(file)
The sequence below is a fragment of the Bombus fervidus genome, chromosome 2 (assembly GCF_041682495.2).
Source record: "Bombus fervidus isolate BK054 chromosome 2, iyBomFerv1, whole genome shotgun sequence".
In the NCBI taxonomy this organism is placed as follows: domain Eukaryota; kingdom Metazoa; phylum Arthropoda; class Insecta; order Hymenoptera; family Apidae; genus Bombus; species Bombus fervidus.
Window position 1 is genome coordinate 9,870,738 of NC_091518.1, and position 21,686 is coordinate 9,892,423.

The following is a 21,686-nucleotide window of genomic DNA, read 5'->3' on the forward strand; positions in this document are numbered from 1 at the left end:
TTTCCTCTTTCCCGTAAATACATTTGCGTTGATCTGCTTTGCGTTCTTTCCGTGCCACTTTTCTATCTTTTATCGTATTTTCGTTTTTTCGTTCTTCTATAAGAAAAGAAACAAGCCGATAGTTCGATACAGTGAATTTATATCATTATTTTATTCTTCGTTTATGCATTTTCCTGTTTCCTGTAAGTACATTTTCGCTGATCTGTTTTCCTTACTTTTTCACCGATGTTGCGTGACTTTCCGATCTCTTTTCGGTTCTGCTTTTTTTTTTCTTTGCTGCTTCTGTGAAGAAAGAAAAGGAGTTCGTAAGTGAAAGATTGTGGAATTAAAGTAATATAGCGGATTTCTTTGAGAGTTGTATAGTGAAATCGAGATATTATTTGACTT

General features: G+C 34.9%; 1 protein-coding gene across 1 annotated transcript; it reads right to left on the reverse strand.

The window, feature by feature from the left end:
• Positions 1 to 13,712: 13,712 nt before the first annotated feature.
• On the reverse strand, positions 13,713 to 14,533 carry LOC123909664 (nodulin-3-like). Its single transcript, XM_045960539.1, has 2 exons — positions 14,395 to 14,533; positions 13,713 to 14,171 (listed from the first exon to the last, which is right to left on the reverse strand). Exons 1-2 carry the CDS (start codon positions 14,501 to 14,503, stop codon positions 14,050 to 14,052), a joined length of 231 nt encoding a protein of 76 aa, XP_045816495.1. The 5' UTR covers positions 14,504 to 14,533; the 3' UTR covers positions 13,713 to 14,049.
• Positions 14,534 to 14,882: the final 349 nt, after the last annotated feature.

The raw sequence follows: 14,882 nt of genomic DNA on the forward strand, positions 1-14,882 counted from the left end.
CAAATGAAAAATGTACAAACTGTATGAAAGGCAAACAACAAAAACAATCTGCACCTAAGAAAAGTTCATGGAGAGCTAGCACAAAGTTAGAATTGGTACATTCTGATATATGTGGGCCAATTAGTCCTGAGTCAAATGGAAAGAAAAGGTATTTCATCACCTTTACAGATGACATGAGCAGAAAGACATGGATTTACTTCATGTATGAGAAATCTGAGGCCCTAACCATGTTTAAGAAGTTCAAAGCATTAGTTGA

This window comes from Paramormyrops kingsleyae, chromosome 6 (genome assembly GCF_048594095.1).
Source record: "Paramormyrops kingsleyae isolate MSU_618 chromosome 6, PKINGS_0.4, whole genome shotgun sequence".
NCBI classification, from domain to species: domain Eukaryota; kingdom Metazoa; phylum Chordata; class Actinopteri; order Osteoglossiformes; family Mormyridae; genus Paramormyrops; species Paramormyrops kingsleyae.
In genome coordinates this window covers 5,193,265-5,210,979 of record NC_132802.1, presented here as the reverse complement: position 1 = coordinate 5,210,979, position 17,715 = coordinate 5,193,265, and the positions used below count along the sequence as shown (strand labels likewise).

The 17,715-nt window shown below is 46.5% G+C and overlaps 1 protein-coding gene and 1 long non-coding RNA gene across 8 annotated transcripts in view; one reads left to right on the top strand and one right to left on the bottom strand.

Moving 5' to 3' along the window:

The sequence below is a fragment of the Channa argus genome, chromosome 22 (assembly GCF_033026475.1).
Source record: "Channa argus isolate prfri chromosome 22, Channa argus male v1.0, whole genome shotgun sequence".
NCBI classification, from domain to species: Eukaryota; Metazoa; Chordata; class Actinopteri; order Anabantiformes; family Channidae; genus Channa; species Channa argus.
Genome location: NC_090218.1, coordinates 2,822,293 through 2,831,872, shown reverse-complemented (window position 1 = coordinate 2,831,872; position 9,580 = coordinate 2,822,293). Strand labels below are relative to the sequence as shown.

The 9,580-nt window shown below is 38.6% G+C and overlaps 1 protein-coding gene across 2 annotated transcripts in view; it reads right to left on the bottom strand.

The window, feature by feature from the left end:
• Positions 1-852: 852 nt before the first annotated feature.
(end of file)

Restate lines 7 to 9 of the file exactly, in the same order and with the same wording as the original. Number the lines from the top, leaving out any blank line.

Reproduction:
General features: G+C 34.9%; 1 protein-coding gene across 1 annotated transcript; it reads right to left on the reverse strand.

The window, feature by feature from the left end:
• Positions 1 to 13,712: 13,712 nt before the first annotated feature.